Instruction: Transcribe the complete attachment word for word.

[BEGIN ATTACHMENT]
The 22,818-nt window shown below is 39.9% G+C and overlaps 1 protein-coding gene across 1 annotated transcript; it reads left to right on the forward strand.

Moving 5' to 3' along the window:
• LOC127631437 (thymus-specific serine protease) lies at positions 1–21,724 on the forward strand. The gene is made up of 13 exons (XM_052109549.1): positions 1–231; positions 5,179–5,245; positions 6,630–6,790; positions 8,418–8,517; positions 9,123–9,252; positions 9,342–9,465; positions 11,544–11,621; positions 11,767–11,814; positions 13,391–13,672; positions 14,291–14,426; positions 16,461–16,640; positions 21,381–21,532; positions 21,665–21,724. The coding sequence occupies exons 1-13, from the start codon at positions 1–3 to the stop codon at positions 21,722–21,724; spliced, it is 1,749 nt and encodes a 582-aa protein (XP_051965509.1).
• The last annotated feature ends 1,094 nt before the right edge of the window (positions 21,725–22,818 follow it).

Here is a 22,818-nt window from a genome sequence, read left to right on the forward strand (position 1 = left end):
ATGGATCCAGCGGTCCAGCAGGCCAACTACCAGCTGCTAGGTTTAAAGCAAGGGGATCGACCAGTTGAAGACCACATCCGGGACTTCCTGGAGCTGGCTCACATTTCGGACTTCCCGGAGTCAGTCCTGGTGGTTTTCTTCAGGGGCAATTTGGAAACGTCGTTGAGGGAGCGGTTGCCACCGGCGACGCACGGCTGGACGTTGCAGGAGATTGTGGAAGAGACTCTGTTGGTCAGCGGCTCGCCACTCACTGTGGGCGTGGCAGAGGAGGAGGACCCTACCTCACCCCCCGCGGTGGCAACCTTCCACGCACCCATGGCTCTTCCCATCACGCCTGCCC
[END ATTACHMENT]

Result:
The 22,818-nt window shown below is 39.9% G+C and overlaps 1 protein-coding gene across 1 annotated transcript; it reads left to right on the forward strand.

Moving 5' to 3' along the window:
• LOC127631437 (thymus-specific serine protease) lies at positions 1–21,724 on the forward strand. The gene is made up of 13 exons (XM_052109549.1): positions 1–231; positions 5,179–5,245; positions 6,630–6,790; positions 8,418–8,517; positions 9,123–9,252; positions 9,342–9,465; positions 11,544–11,621; positions 11,767–11,814; positions 13,391–13,672; positions 14,291–14,426; positions 16,461–16,640; positions 21,381–21,532; positions 21,665–21,724. The coding sequence occupies exons 1-13, from the start codon at positions 1–3 to the stop codon at positions 21,722–21,724; spliced, it is 1,749 nt and encodes a 582-aa protein (XP_051965509.1).
• The last annotated feature ends 1,094 nt before the right edge of the window (positions 21,725–22,818 follow it).

Here is a 22,818-nt window from a genome sequence, read left to right on the forward strand (position 1 = left end):
ATGGATCCAGCGGTCCAGCAGGCCAACTACCAGCTGCTAGGTTTAAAGCAAGGGGATCGACCAGTTGAAGACCACATCCGGGACTTCCTGGAGCTGGCTCACATTTCGGACTTCCCGGAGTCAGTCCTGGTGGTTTTCTTCAGGGGCAATTTGGAAACGTCGTTGAGGGAGCGGTTGCCACCGGCGACGCACGGCTGGACGTTGCAGGAGATTGTGGAAGAGACTCTGTTGGTCAGCGGCTCGCCACTCACTGTGGGCGTGGCAGAGGAGGAGGACCCTACCTCACCCCCCGCGGTGGCAACCTTCCACGCACCCATGGCTCTTCCCATCACGCCTGCCC